Veteran Stories:
Raymond Lefrancois

Navy

  • Raymond Lefrançois in Montreal, Quebec, January 28, 2010.

    Historica Canada
  • Raymond Lefrançois's Medals (L-R): Defence Medal; Canadian Volunteer Service Medal; War Medal (1939-45).

    Raymond Lefrançois
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"Anything could have happened; death, anything, and I would have been responsible."

Transcript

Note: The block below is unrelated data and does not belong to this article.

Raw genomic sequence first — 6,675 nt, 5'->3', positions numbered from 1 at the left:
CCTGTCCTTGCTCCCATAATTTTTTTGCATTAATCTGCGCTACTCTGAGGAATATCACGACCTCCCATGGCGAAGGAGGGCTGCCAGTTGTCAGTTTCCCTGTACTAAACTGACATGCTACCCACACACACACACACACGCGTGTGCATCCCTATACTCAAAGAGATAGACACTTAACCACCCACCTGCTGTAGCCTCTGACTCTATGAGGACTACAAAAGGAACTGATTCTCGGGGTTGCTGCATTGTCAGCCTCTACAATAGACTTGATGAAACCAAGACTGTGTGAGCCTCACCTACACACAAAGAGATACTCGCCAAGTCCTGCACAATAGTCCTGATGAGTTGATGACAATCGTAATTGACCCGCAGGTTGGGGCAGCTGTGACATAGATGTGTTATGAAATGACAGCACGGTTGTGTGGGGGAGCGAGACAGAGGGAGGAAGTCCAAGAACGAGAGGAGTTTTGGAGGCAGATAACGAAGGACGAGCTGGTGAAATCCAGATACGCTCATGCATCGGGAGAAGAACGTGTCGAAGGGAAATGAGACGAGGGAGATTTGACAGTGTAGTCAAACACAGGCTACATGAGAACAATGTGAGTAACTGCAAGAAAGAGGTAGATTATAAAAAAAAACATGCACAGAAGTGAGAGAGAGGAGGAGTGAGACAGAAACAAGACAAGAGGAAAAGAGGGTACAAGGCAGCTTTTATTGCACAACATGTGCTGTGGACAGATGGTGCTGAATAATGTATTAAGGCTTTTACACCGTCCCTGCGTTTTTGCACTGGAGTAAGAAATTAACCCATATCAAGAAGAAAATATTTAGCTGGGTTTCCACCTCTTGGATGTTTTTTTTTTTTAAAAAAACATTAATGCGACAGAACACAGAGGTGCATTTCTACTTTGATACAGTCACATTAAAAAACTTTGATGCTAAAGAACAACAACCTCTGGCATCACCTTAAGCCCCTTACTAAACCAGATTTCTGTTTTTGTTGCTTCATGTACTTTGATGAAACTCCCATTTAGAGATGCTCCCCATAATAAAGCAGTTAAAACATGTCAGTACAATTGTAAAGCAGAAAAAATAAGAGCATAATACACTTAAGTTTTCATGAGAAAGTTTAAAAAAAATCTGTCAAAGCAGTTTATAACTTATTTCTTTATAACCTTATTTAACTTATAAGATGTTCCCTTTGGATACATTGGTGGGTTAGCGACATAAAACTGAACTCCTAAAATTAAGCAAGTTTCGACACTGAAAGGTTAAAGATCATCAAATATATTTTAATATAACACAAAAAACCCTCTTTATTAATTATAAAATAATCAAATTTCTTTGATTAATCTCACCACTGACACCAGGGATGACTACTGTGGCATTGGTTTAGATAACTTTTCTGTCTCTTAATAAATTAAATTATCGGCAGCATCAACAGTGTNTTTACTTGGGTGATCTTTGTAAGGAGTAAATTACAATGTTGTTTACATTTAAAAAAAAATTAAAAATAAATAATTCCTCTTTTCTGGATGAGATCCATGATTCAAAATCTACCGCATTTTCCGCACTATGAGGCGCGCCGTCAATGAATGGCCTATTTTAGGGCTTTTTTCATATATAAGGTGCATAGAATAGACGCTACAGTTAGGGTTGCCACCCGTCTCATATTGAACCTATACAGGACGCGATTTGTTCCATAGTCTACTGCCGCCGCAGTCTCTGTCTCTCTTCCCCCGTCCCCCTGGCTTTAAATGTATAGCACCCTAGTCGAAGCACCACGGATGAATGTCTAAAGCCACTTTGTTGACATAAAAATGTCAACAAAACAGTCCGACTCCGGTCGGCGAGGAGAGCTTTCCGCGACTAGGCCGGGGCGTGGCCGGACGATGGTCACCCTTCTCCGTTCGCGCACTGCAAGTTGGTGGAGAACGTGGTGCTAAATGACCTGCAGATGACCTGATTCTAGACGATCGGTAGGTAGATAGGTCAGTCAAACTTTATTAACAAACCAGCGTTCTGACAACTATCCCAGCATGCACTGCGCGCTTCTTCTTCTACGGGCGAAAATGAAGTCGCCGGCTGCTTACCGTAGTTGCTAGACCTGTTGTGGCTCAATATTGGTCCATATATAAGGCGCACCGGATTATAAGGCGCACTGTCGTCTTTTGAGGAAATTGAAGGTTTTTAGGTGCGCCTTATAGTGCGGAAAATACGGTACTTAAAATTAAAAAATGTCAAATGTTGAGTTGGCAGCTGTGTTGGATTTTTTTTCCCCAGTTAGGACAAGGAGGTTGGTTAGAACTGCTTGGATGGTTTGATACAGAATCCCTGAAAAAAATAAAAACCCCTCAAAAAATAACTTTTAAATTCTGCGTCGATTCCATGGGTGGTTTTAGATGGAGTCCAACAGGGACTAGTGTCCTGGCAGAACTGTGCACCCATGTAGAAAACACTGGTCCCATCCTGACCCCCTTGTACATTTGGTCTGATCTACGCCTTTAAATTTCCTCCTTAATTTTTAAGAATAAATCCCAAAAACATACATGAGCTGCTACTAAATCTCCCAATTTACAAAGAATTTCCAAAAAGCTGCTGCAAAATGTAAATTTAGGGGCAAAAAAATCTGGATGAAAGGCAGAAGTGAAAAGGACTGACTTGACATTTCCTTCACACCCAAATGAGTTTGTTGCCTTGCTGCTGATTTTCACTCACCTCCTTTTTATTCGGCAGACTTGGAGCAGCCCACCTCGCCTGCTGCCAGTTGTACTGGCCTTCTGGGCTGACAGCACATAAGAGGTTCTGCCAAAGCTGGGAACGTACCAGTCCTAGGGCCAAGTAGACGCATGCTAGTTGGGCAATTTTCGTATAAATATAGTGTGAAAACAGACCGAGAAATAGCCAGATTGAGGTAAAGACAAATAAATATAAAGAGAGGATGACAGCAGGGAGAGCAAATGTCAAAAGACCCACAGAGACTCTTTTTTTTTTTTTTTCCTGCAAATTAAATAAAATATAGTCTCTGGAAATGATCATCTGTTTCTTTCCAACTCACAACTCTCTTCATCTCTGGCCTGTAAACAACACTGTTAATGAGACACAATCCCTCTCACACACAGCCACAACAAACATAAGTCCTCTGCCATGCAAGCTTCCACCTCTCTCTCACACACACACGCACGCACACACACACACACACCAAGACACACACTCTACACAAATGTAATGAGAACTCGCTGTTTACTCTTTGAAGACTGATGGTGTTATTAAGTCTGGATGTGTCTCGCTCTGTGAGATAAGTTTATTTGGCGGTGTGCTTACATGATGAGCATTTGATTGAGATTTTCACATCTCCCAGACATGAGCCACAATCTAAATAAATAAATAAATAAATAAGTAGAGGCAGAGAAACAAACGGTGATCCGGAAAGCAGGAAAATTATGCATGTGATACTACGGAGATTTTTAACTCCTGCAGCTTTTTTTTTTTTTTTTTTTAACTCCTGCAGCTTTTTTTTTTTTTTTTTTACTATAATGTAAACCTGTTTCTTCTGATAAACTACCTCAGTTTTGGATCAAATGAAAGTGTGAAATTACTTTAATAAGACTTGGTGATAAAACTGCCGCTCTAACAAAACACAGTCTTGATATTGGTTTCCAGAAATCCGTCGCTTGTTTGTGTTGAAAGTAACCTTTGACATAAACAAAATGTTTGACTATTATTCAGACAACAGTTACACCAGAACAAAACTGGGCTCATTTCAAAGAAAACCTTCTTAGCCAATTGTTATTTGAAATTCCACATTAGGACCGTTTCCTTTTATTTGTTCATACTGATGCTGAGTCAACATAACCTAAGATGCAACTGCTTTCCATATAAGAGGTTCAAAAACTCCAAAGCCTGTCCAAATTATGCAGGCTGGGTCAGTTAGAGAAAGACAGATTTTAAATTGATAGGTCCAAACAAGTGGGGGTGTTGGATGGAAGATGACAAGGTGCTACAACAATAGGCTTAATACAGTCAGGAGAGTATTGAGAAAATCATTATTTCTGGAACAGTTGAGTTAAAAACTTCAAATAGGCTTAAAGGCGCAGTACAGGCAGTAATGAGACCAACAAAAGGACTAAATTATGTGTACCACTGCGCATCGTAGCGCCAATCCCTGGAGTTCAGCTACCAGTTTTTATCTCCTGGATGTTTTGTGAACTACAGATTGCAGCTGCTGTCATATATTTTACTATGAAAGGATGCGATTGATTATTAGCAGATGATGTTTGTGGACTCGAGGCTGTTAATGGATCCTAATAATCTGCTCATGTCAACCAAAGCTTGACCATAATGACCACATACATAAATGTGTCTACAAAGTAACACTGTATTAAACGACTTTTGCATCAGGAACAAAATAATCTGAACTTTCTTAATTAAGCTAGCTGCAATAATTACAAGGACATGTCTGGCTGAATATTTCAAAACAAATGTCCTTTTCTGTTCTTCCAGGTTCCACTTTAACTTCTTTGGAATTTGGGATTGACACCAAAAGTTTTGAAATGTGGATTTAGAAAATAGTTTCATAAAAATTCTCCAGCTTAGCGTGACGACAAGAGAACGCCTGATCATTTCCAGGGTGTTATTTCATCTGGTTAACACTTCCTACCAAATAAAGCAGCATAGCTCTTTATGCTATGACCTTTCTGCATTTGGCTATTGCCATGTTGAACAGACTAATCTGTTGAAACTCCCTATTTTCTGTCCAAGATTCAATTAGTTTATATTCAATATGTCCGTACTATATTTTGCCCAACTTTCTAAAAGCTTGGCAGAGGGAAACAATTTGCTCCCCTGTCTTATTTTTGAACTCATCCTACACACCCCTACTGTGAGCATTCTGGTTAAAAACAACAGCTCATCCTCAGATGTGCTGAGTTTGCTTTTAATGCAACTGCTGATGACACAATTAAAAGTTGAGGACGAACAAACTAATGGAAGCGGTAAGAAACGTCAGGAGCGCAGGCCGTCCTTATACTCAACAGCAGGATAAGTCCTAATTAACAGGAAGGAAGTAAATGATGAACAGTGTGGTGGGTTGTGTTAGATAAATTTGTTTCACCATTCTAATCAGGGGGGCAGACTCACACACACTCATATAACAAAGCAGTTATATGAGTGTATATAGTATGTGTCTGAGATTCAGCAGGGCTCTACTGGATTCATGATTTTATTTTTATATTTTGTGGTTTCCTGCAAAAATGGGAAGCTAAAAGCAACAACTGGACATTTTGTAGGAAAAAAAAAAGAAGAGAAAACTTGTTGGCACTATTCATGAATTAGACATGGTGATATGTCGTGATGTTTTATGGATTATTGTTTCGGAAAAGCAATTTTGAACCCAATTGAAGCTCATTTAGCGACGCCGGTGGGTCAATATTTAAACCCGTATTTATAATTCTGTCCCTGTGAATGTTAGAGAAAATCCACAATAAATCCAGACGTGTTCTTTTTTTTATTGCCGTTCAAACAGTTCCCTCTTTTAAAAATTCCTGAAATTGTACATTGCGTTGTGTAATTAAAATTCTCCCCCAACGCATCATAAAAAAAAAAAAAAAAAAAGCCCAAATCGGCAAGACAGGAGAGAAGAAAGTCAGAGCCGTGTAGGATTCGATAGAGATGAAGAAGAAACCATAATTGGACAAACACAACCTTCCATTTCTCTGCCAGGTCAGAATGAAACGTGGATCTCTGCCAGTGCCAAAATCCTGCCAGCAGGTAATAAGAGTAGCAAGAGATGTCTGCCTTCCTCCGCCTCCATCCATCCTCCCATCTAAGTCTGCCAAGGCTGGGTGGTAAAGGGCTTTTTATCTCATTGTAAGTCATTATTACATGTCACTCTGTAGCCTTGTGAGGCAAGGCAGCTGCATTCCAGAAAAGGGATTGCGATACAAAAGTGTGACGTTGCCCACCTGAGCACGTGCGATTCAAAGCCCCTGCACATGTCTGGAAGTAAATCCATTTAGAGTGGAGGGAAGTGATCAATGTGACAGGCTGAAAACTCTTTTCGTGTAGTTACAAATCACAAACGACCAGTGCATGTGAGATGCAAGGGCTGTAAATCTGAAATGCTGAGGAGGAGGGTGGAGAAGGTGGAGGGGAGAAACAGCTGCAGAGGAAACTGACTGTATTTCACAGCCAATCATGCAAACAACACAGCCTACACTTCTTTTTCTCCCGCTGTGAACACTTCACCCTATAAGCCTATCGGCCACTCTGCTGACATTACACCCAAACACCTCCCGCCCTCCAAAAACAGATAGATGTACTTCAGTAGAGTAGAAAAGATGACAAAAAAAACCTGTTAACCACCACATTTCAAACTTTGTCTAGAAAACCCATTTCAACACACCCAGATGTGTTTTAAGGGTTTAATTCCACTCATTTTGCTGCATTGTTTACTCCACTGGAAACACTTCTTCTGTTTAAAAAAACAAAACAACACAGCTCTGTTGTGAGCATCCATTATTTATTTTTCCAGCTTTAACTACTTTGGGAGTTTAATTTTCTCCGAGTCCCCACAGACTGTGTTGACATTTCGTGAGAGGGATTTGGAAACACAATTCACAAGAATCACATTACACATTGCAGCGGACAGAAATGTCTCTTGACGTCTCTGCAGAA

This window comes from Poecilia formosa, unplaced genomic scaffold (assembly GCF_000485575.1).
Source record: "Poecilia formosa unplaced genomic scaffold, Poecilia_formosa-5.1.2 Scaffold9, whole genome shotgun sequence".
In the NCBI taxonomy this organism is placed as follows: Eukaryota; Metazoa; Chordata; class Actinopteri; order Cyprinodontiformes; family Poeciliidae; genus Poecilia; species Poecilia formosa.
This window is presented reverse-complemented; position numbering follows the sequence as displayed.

When the war started, I was working as a printer or in other words, doing typography. I was working at Fast Type Setters Limited. I received my letter from the army at some point; it was in 1941 or around then. I wasn’t very interested in the army and as for marching well, I didn’t care very much for it. So I said to myself, I’ll join the navy, at least I’ll get to travel! (He laughs) So I chose the marines, maybe with regret, but anyway I had to make a decision. I took training in ‘leading quarter’, decoding secret messages and on the teletype, which was a kind of typing machine that we used to send messages back and forth. We would handle messages, and we didn’t know if they were secret, confidential, or whatever. It would depend on the letter that would appear on the days that we were decoding. When we couldn’t decode a message, we put it aside and we wouldn’t even bother touching it since there was no way to discover the secret message. In the navy, an incident happened to me, and a big one at that. When sending messages, we had about ten or so machines. So, using ten machines only, at different intervals, we had to put our messages on each of the machines where it was supposed to go. I would write the name, the time of arrival, the time of dispatch, TOD, TOA, etc., and all of that, the date, the time it was going to be sent, but never the minutes, we would never put the minutes. When sending the message, I would add the minutes and then it was done, and I would put the message in the filing cabinet. But what happened one day is that there was a shift change. When the new guys arrived, they saw the message and assumed that it had been sent and so they put it in the filing cabinet without saying a word to anyone. As one might expect, three days went by and the main people who were interested in the message never received a response with the person they were requesting a response. So they asked the person in question and he said that he never had received the message. Well, he never received the message, how come? So they repeated the message and that was the first time that he received it. They investigated to find out who was the source of the trouble and the trouble was me! (He laughs) Well, at some point, I eventually found out what was in the message and why it so interesting. It was a message from the three main leaders: the Prime Minister of England [Winston Churchill], President [Franklin D.] Roosevelt and another, the third, I can’t remember his name, but anyway, it was the three main guys... Anything could have happened; death, anything, and I would have been responsible. The only other big thing that happened to us was in Newfoundland, at the Knights of Columbus, in a hostel [in St. John’s] one Saturday night; the place went up in flames. In Newfoundland during the war, there was no light, it was completely black at night and everything was barricaded. So the Knights of Columbus was completely barricaded and you couldn’t see any light; there was a dance going on in there. A fire caught and there were a hundred or so people inside, dead, they all died. I wanted to take a truck with a chain and rip off one of the walls to let all of the people out. But they wouldn’t let me; they said that too many people would die. So I said, “Yes but there are already people dying in there, what’s the difference? We could take a chance and save three people and maybe more.” They didn’t want to, so they all died. They held one big funeral for almost a hundred people. They opened up a cemetery; that, I remember. One day, I submitted my request to become an officer. The interviews were conducted by an English officer from England. He would sit behind a big desk with his head bent down sternly and the way he would speak to you, you couldn’t understand anything. You would respond more or less something to the effect of what he said, but you were never sure. At one point, I apologized to him because I didn’t understand the answer. But he said it was ok and thanked me. Finally, I was refused for the reason that I couldn’t speak English well enough! Good reason, huh? (He laughs) That was my reason, but no matter. I said thanks very much, I’ll practise!
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